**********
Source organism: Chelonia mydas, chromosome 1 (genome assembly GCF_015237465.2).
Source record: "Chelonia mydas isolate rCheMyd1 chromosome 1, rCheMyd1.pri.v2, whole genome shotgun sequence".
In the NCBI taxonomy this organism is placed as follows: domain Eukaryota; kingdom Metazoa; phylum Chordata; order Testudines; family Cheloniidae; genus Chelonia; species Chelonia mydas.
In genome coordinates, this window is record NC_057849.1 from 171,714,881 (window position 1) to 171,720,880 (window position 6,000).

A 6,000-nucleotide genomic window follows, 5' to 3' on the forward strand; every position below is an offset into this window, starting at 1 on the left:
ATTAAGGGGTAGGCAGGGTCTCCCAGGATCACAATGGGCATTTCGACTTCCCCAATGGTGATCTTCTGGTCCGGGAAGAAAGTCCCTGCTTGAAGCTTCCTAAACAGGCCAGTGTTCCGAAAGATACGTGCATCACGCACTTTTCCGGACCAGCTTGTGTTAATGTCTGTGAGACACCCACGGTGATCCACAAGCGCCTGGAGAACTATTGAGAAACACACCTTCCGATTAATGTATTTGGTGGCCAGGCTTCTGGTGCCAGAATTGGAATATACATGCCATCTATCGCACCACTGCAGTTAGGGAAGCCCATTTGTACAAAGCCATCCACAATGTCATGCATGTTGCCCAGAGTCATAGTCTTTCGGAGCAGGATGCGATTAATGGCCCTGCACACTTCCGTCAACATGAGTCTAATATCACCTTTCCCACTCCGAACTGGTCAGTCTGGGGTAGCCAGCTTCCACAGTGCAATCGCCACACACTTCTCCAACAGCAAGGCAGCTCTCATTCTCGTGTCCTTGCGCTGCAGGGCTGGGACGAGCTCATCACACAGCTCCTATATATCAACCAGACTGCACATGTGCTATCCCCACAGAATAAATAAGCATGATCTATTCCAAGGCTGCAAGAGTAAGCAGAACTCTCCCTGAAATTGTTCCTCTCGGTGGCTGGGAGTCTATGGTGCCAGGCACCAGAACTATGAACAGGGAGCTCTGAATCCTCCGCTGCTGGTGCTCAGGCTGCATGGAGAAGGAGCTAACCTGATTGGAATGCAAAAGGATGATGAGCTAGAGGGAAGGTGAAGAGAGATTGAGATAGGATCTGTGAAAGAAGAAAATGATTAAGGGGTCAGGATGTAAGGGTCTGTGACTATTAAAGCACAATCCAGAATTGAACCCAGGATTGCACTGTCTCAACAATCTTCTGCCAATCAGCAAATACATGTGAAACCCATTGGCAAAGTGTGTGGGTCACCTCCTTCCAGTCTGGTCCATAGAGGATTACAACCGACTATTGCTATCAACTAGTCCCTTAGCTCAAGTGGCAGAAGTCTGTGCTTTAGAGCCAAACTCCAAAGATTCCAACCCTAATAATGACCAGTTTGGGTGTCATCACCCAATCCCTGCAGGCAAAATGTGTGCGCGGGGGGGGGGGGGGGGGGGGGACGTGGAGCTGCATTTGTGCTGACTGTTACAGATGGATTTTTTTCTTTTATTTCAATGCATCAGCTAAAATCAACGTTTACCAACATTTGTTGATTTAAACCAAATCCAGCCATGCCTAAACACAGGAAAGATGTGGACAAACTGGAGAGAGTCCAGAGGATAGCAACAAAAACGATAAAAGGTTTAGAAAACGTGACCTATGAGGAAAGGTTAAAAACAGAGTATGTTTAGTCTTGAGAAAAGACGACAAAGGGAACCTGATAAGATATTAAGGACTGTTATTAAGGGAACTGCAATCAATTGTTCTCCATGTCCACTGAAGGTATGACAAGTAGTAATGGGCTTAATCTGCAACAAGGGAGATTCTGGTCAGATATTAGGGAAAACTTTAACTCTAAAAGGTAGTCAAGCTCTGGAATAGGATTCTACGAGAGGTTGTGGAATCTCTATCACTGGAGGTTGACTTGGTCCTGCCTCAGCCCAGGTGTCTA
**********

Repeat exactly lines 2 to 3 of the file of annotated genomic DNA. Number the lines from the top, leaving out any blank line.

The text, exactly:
Source record: "Chelonia mydas isolate rCheMyd1 chromosome 1, rCheMyd1.pri.v2, whole genome shotgun sequence".
In the NCBI taxonomy this organism is placed as follows: domain Eukaryota; kingdom Metazoa; phylum Chordata; order Testudines; family Cheloniidae; genus Chelonia; species Chelonia mydas.